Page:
We all shed our cloaks, revealing Diane in the borrowed dress and Sarah and me in the usual gym knickers and camisole tops that we wore. Sarah carried our props table with a pile of rope on it in from the wings.

The first item was the demonstration tie-up and escape I had rehearsed with Diane. She made a great play of going right to the front of the stage and taking a deep bow, while Sarah feigned disgust. The audience was catching on and we heard a little laughter. I turned my back on the audience and crossed my wrists behind my back. Diane tied my wrists, making a shoelace-style bow with the ends of the rope. I turned round and stepped back about eight feet. Diane then tied my ankles, also finishing it with a neat bow.

I squatted, then dived down into a forward roll on the stage, finishing by jumping to my feet right at the edge of the stage. I actually rolled through the loop of my bound arms, so my wrists were still tied but were now in front of me. I raised them up to make the point to the audience and heard a satisfying "Ooh!" in response. I pulled the bow undone with my teeth, then leant down and untied my ankles. I spread my arms and bowed before appealing for volunteers to see if they could do a better job of tying me up than Diane had.

As the first volunteer came up, Sarah made a great play of elbowing Diane out of the way to guide the volunteer to the centre of the stage. Diane stood by with her hands on her hips and tapping one foot. There was another ripple of laughter from the audience - they were clearly enjoying the rivalry.

8.35 pm Target Practice

After the escape challenges, the main curtains opened to reveal our apparatus for the main part of the act - a large stopclock, a crossbow on a stand and the stake on its curtained platform which we had used for the Fireproof Nun Escape.

While Sarah and I busied ourselves preparing the props, Diane performed her interpretation of Danse Macabre. She added a big black sequinned shawl to her costume, sometimes wrapping herself up in it, sometimes trailing it on the floor and sometimes waving it like a banner. Her dance was suitably sinister and mysterious and the applause she received was warm and genuine.

Sarah was to be the escaper for this item and my job was to tell the audience what was going on. I showed them the crossbow and to show it was genuine, I sent Sarah to hang a target on the stake. I held a bolt aloft, placed it on the crossbow, aimed and pulled the trigger. The bolt transfixed the target and, as the centre of the target was a thin self-detonating theatrical maroon, there was a hefty bang and a puff of smoke as it did so. The audience produced a satisfying gasp.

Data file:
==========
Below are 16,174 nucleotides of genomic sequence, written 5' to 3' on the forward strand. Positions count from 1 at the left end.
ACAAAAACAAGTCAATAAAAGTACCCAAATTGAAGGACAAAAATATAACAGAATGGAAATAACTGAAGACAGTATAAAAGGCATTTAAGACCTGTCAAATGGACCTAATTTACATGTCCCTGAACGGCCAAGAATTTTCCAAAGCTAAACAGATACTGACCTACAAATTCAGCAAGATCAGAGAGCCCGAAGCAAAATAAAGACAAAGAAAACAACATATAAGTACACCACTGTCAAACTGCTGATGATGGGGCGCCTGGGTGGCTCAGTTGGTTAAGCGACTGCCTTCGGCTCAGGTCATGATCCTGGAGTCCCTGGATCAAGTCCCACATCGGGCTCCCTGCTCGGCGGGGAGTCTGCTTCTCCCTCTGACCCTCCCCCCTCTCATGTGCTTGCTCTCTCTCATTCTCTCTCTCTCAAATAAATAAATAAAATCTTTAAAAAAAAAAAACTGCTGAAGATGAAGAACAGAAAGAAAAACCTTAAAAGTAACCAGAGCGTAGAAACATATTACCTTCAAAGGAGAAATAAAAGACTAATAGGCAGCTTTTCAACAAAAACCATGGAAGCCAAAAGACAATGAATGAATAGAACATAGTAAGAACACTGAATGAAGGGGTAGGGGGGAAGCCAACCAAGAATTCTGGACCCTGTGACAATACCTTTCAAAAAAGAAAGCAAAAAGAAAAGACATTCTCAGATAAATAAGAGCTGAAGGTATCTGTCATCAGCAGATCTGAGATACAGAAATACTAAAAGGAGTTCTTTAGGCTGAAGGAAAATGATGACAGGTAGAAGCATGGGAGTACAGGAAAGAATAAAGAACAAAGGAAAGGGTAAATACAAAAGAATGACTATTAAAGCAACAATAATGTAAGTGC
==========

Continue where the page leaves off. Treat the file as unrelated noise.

I retrieved the bolt and explained to the audience that Sarah's job was to escape from the ropes which would secure her to the stake before she too was skewered by a crossbow bolt. I appealed for two scrutineers to watch me tie Sarah up. Diane ushered the volunteers on stage, then stood back, wrapped in her shawl and looking grim and menacing.

My first job was to tie Sarah's wrists. She held her hands out in front of her, palm-to-palm, with her fingers curled into fists. I took a 15 foot length of rope from the props table with a flourish and showed it to the scrutineers. I found the centre of the rope then positioned that below her wrists. I brought the ends up either side of her wrists, then wrapped then round in opposite directions several times. I twisted the free ends of rope round each other, then cinched the binding with several turns between her wrists. Finally, I knotted the ends and made sure the knot was out of reach of her fingers. The scrutineers examined and approved the completed binding.

Next, I led Sarah to the stake. As Sarah is shorter than me, we had a small stool in front of the stake for her to stand on. Sarah stood on the stool and I invited the scrutineers to examine the metal rings fastened to the stake, pointing out the features of the top one. They examined the one I had pointed to, then the one below and pronounced themselves satisfied.

I took a long length of very thick rope and passed it through the top ring, on the front face of the stake at Sarah's neck level. The rope was brought forward over both her shoulders and crossed in front of her chest. Next, it went through the rings on each side of the stake at waist level. The ends of the rope were brought forward, crossed again and threaded through the rings at mid-thigh level. They were crossed again and passed through the last pair of rings, just below Sarah's knees knees. Finally, the ends of the rope were brought together and knotted in front of Sarah's shins. The roping also pinned her bound hands to her body.

To finish off, I produced another target and pinned it to Sarah's costume, so that the bullseye was positioned approximately over her heart. I told the audience that this would be my aiming point and that if we heard the maroon explode then we would know that Sarah had come to a sticky end.